Covid restrictions eased in Wales as six people can meet indoors

Wales fans celebrate a goal at the Wales Fanzone at Vale Sport Arena, Cardiff as they watch the UEFA Euro 2020 Group A match between Wales and Switzerland held at the Baku Olympic Stadium, Azerbaijan. Picture date: Saturday June 12, 2021.
Wales fans celebrate a goal at the Wales Fanzone at Vale Sport Arena, Cardiff as they watch the UEFA Euro 2020 Group A match between Wales and Switzerland held at the Baku Olympic Stadium, Azerbaijan. Picture date: Saturday June 12, 2021.

Limits on the numbers of people who can meet in public places or at outdoor events will be removed

Published

Coronavirus restrictions are being further eased in Wales, with up to six people allowed to meet inside homes.

Ice rinks can reopen and organised indoor events for up to 1,000 people seated and 200 standing can now take place.

Limits on the numbers of people who can meet in public places or at outdoor events will be removed and groups of up to 30 children will be able to visit residential activity centres.

Employers will also be required to provide comprehensive information on the risks and mitigations identified in their Covid-19 risk assessment to their employees.

The changes have been made as Wales moves to alert Level 1, ahead of plans to lift most coronavirus restrictions on August 7 when alert Level 0 comes into force.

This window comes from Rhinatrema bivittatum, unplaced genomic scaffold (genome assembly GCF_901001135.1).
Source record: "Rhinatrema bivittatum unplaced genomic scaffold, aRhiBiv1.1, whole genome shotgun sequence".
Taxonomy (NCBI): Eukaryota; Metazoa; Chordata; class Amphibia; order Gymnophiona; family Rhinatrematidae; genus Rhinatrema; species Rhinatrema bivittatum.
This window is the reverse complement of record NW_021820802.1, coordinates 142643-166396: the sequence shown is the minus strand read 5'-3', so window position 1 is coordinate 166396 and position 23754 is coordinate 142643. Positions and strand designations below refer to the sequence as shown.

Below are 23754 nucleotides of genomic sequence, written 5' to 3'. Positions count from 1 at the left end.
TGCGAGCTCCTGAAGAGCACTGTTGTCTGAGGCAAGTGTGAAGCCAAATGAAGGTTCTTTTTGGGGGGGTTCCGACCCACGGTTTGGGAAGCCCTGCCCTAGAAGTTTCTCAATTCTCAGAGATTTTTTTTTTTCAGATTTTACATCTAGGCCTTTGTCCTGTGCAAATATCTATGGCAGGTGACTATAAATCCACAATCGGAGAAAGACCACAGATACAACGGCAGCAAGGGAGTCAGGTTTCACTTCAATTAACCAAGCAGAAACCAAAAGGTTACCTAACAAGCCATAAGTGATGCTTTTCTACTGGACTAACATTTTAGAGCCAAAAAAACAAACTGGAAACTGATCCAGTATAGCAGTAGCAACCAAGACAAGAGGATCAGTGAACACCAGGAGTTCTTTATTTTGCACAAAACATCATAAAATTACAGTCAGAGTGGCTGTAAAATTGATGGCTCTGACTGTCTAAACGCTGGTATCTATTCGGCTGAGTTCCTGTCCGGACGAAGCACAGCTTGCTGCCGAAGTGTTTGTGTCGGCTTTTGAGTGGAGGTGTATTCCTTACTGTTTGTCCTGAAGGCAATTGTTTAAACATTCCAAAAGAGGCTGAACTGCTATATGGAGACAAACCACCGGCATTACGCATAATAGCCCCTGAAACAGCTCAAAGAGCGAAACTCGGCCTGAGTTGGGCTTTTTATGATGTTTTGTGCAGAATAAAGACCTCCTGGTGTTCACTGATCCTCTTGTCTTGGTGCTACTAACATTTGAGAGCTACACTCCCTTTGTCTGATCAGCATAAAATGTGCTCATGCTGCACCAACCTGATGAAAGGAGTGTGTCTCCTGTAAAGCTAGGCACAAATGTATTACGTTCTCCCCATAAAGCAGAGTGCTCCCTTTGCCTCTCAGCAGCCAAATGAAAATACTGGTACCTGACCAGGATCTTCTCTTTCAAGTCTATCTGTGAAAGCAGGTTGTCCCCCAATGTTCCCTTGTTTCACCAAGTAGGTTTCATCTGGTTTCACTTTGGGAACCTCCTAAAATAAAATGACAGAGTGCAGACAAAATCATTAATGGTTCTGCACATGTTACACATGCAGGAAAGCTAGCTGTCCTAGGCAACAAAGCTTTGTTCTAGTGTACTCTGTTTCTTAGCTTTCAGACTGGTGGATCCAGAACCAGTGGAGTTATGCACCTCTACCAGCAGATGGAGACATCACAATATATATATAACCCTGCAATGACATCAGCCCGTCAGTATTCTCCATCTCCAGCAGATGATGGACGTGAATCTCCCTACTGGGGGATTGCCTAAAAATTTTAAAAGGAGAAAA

Face masks will still be required in most indoor public places, except in pubs and restaurants and schools.

Vaccination certificates will also be available to people in Wales who need them, such as for foreign travel or to visit venues, but would not be compulsory.

Speaking in the Senedd earlier this week, First Minister Mark Drakeford said: “Life will have returned very substantially to how it was before the coronavirus pandemic began.

“But here in Wales, we will not abandon all those measures which have done so much to keep us all safe.”

Mr Drakeford said he was “reasonably confident” the vaccination programme has weakened the link between infections and serious illness.

“But there is still a risk that this third wave of the pandemic could cause real harm – either direct harm from the virus or indirect harm from, for example, people having to isolate,” he said.

The country’s incidence rate is currently 145 cases of Covid-19 per 100,000 people – the lowest in the UK – and it also has one of the highest vaccination rates in the world with 75% of adults having received both doses.

The latest figures show that 1,892,082 people have had both vaccines and completed the course and 2,279,139 people or 90.3% of the country have had their first dose.